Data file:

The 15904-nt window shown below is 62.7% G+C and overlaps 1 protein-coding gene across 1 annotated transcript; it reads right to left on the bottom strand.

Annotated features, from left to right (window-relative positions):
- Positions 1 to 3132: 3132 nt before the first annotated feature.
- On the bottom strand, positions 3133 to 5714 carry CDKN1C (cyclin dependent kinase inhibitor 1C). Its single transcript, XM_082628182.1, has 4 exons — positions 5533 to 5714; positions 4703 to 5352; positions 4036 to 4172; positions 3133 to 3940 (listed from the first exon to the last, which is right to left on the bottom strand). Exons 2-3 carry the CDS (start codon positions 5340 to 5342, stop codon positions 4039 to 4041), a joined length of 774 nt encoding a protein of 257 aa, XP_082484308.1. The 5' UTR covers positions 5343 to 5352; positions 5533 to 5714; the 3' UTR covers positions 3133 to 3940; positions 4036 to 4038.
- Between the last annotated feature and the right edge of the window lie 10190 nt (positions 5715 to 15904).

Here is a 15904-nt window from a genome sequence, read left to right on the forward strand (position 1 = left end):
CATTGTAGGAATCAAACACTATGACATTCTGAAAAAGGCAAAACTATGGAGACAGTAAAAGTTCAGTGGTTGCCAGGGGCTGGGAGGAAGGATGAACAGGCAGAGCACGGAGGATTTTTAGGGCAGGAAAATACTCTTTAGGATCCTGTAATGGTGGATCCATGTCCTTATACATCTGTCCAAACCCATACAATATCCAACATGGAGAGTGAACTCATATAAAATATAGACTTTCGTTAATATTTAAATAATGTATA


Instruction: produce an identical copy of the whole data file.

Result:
The 15904-nt window shown below is 62.7% G+C and overlaps 1 protein-coding gene across 1 annotated transcript; it reads right to left on the bottom strand.

Annotated features, from left to right (window-relative positions):
- Positions 1 to 3132: 3132 nt before the first annotated feature.
- On the bottom strand, positions 3133 to 5714 carry CDKN1C (cyclin dependent kinase inhibitor 1C). Its single transcript, XM_082628182.1, has 4 exons — positions 5533 to 5714; positions 4703 to 5352; positions 4036 to 4172; positions 3133 to 3940 (listed from the first exon to the last, which is right to left on the bottom strand). Exons 2-3 carry the CDS (start codon positions 5340 to 5342, stop codon positions 4039 to 4041), a joined length of 774 nt encoding a protein of 257 aa, XP_082484308.1. The 5' UTR covers positions 5343 to 5352; positions 5533 to 5714; the 3' UTR covers positions 3133 to 3940; positions 4036 to 4038.
- Between the last annotated feature and the right edge of the window lie 10190 nt (positions 5715 to 15904).

Here is a 15904-nt window from a genome sequence, read left to right on the forward strand (position 1 = left end):
CATTGTAGGAATCAAACACTATGACATTCTGAAAAAGGCAAAACTATGGAGACAGTAAAAGTTCAGTGGTTGCCAGGGGCTGGGAGGAAGGATGAACAGGCAGAGCACGGAGGATTTTTAGGGCAGGAAAATACTCTTTAGGATCCTGTAATGGTGGATCCATGTCCTTATACATCTGTCCAAACCCATACAATATCCAACATGGAGAGTGAACTCATATAAAATATAGACTTTCGTTAATATTTAAATAATGTATA